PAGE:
Before a data-sharing platform can be established, an exploratory analysis must be conducted to: determine the feasibility of sharing data between the participating agencies; perform initial cross-agency data linking and analysis; and identify database gaps and needs. To perform the exploratory analysis, the CJC Research Analyst will access administrative data collected and maintained by the participating agencies to determine whether the participating agencies are able to track individuals across systems for a period of time.


One key component in addressing the data needs is an agreement to share data across the multiple agencies. The Dane County Criminal Justice Council is finalizing the “Data Use Agreement for An Exploratory Analysis of Cross-System Data-Sharing Feasibility” (Agreement). This is made and entered into by and between the Dane County Criminal Justice Council (CJC) and the following participating agencies: the Dane County Sheriff’s Office, the Dane County Office of the District Attorney, the Madison Police Department, the Dane County 5-City Consortium, the Dane County Clerk of Courts, and the Dane County Circuit Court Judges.

Data-Driven Justice

In 2016,  the Dane County Criminal Justice Council proudly announced their partnership in the White House-led effort to embed data and analytics into criminal justice reform. In June 2016, the CJC joined a national cohort of over 120 communities who are participating in the White House Data Driven Justice (DDJ) Initiative. The DDJ Initiative works to support communities who want to use data to be smarter about diverting people with mental illness away from the criminal justice system and into community-based treatment.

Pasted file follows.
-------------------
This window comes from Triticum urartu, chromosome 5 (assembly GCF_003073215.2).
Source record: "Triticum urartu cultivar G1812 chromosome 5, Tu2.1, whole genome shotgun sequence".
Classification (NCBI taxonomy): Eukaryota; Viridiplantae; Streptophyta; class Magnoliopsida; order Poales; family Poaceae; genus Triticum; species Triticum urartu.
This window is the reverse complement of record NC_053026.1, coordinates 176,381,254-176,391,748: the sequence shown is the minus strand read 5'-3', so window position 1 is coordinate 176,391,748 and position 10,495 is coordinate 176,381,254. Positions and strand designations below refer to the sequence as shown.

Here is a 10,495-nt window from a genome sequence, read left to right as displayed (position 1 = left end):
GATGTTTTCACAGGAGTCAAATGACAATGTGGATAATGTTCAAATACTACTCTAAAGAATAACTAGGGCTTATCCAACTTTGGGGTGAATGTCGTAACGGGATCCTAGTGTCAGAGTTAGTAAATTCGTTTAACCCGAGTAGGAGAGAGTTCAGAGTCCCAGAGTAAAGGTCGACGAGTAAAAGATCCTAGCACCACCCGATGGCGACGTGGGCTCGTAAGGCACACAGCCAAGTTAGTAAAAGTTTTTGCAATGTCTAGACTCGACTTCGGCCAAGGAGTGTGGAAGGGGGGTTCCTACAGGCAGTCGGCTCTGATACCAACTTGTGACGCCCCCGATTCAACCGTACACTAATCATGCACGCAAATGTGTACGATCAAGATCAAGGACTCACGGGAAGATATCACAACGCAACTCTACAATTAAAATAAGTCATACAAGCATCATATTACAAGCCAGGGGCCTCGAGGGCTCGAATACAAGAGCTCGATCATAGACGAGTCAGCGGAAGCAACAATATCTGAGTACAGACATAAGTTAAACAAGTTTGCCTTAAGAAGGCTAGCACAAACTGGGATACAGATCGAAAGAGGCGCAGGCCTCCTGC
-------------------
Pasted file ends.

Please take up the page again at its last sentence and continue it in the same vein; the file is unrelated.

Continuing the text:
As participants in this initiative, Dane County has committed to three things: DDJ

  • Combining data across system silos to identify individuals who are at high-risk and finding ways to provide effective, community-based services to help break the cycle of incarceration;
  • Developing tools and training to help first responders effectively de-escalate crisis situations and safely divert people to the appropriate service providers instead of arresting them; and
  • Using evidence-based, objective, risk-based assessment tools in pretrial assessments. This will allow individuals who are considered low risk defendants to be safely released from jails. DDJ jurisdictions participate in regular calls where they share with each other best practices and discuss common challenges.